Writing I Loved

A few links to writing that I’ve read and enjoyed in recent days. No commentary, just love:

1. Calah Alexander, “It’s not the standards, it’s that we believe them”:

“I’m the one who wishes my husband could be with me, but that I could have someone else’s body, and someone else’s face, and let’s be honest, someone else’s personality, too. I’m the one who is so sure that he must be repulsed by me, and so sure that he must be thinking of someone else, that in the end I’m the one wishing myself right out of his arms.”

2. Building on Alexander’s post, Betty Duffy asks, “What Are Women For?”:

When I decide to be thin, I become a very boring person, a stressed out person, someone who only thinks about food and mentally scourges herself for mistakes made when eating.

You don’t usually get to have it both ways–you don’t get to be a skinny woman, and at the same times, a woman who’s happy to sit at a bar and drink pints with her husband. You don’t get to be someone who is fully invested in being thin, and at the same time finds herself interesting enough in her own right to forget occasionally her body and its tendency to grow fat when it’s having fun.

And:

The body is not just for one thing. It’s to teach, to exercise, and yes, to have fun with your kids. The body is for experiencing a wide range of experiences. It’s for climbing dunes and playing frisbee, and lying in the sun with the sand sticking to your shins. The body is for working, bearing children, nursing and feeling pain. It’s for eating, drinking, laughing with your husband, and eventually, finding your way to bed. It’s also for suffering, growing wrinkled, and eventually, for dying.

The body is for communion. It’s the vessel in which our souls are sanctified. It is not just for the pleasure of others.

3. At Mockingbird, David Zahl highlights Mary Gaitskill’s essay “Revelation” (ht Andrew Sullivan). Gaitskill writes:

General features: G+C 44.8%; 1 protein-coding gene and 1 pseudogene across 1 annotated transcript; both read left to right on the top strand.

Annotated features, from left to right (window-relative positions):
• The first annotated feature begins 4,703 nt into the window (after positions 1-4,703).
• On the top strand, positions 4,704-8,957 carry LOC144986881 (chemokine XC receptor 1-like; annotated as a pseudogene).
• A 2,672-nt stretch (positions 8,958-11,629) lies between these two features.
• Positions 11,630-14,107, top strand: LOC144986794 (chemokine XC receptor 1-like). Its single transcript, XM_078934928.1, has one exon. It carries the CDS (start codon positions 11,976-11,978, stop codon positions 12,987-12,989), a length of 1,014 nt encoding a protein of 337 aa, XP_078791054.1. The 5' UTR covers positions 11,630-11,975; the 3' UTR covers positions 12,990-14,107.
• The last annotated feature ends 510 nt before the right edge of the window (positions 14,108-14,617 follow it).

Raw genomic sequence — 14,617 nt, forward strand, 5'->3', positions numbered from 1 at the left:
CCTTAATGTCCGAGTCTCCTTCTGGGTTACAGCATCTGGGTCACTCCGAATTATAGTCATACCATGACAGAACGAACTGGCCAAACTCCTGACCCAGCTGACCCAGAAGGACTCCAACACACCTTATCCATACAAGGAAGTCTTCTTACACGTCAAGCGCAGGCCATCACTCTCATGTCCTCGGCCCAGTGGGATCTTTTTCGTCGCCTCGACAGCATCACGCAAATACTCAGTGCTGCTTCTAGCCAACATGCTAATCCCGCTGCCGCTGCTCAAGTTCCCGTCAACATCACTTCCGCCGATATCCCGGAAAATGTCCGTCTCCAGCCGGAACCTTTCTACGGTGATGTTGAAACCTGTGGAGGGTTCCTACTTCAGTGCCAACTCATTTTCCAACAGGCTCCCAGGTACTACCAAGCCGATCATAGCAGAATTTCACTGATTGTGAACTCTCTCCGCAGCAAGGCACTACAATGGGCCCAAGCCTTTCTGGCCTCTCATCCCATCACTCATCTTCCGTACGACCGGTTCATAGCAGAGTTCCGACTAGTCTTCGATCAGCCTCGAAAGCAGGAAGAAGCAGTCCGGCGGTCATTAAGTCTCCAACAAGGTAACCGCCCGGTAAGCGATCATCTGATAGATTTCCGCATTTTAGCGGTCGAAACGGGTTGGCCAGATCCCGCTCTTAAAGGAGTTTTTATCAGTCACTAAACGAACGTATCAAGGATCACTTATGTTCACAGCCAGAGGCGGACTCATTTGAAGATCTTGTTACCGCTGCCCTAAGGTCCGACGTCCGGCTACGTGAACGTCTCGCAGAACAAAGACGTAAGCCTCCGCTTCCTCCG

When I look at Revelation now, it still seems frightening and impenetrable, and it still suggests a fearful, inexorable order that is unknowable by us, in which our earthly concerns matter very little. However, it no longer reads to me like a chronicle of arbitrarily inflicted cruelty. It reads like a terrible abstract of how we violate ourselves and others and thus bring down endless suffering on earth. When I read “And they blasphemed God of heaven because of their pain and their sores, and did not repent of their deeds,” I think of myself and dozens of other people I’ve known or know who blaspheme life itself by failing to have the courage to be honest and kind. And how we then rage around and lash out because we hurt. When I read “fornication,” I no longer read it as a description of sex outside marriage: I read it as sex done in a state of psychic disintegration, with no awareness of one’s self or one’s partner, let along any sense of honor or even real playfulness. I still don’t know what to make of the doctrine of the Nicolaitanes, among other things, but I’m now inclined to read it as a writer’s primitive attempt to give form to his moral urgency, to create a structure that could contain and give ballast to the most desperate human confusion.

[Gaitskill’s whole essay can be found in The Anchor Essay Annual: The Best of 1997.]

4. Finally, Pascal-Emmanuel Gobry writes “Against Platitudes”:

At any given point in time, the texts of the Magisterium will provide a very big arsenal for someone who wants to go through life saying and believing nothing but platitudes. But this is not the life Christ calls on us to lead.

 

I think this is important because I think the Church has a big problem. I think the Sexual Revolution and its various consequences have created a confusion in the minds of many people who believe themselves to be “traditional” Christians, which is to associate the sexual morality of the pre-Sexual Revolution era with the sexual morality of the Gospel; consequently to see anything that has happened between, say, 1968, as consisting only of decline and apostasy, and to look at the pre-1968 world through rose-colored glasses; consequently to believe that the mission of the Church is to return the world to this Golden Age.

 

It shouldn’t need saying that this point of view is, from the standpoint of Catholic Tradition, erroneous and even idolatrous. First of all because, for the reasons I have explained, there is no Golden Age. Second of all because the sexual morality of any given society or era is going to come drastically short of the Gospel. If you doubt me, read the Magisterium of John Paul II, who clearly embraced the good of what came post-1968.

 

This is an absolutely key thing, because fidelity to “prelapsarian” sexual morality is not fidelity to the Gospel. It is fidelity to an idol. It is the lack of this distinction which hobbles so much of the Church’s commentary on current events, and which leads the Church to lack credibility in the public square. And for people who hold these views, sexual morality is, indeed, summed up by a bunch of platitudes.

And:

Common sense, like platitudes, can be good, it can be bad. But it is never the Gospel.

 

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